I often like what he says.
I often dislike how he says it.
O.K., that was redundant.
Kinda like the content of the book.
Not a lotta new stuff.
Strangely, then, I'm surprised by feeling rather, uh, positive about the book.
It wasn't what he said/wrote.
It's how he said/wrote it.
I guess my reaction to him as a writer contradicts my reaction to him as a talking head.
Neither has stopped me from reading and listening.
Getting to the book more than the man, he and very much of a sidekick Martin Dugard have an engaging way of writing; obviously, everything from their noodles has outsold anything that I've ever written by a trillion to one.
It's like President Obama.
The President's critics, like O'Reilly's demonizers, gotta admit he's/he's riding high in the popularity polls...period.
It's hard to argue with sales.
The first thing that strikes me about the book is the same thing that strikes me about Mr. Bill on TV; while claiming to be fair and balanced, it ain't that hard to figure out which way he's leaning. In the book, for example, he makes this claim: "Martin...and I are both Roman Catholics who were educated in religious schools. But we are also historical investigators and are interested primarily in telling the truth about important people, not converting anyone to a spiritual cause. We brought this dedication and discipline to Abraham Lincoln and John F. Kennedy, and in these pages we will do the same with Jesus of Nazareth." But then here's how he closes the same paragraph: "By the way, both Lincoln and Kennedy believed Jesus was God."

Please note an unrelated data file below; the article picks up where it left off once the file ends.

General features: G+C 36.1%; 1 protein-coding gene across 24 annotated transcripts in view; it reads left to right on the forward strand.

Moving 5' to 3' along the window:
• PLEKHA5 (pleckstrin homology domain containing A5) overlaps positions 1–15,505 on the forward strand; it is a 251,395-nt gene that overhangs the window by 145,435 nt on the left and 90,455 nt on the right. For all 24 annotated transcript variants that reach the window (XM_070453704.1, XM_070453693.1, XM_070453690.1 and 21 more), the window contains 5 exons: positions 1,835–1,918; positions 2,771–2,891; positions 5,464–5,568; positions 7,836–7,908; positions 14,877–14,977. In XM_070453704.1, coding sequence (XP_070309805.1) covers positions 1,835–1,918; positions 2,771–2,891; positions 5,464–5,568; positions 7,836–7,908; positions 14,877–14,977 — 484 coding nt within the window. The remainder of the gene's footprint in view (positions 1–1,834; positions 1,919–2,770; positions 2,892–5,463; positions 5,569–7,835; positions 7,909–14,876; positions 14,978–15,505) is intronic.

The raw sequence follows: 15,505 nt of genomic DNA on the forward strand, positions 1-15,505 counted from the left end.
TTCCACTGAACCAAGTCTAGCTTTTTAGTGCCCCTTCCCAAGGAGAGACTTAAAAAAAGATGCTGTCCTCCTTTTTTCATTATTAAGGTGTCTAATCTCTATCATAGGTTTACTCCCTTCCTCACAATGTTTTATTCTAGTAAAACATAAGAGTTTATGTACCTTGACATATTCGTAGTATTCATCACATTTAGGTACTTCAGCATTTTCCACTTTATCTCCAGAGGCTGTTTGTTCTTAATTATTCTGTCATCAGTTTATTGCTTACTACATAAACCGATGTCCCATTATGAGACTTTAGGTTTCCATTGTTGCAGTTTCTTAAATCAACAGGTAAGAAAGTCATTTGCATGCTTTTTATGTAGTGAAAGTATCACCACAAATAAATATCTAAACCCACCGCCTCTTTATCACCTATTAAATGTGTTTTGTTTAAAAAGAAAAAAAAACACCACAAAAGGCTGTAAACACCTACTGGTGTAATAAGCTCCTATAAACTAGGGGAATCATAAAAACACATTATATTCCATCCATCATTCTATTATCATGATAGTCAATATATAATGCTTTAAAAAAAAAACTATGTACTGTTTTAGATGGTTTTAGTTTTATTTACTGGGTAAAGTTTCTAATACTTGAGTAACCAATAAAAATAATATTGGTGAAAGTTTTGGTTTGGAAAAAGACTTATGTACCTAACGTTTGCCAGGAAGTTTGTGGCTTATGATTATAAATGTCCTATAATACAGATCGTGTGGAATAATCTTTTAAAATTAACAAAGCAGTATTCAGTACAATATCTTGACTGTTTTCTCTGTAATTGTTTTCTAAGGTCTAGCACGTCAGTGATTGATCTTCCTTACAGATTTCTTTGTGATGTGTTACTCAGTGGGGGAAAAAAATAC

Of course, I have no problems with that because I share that faith.
Actually, while there's nothing really new in the book when it comes to the main story, the most compelling and recommending parts of the book relate to their traditio-historical research which is laudably clear, concise, and, from what I know, accurate. They provide excellent traditio-historical context for their summary of the story; remaining remarkably in harmony with the Biblical account.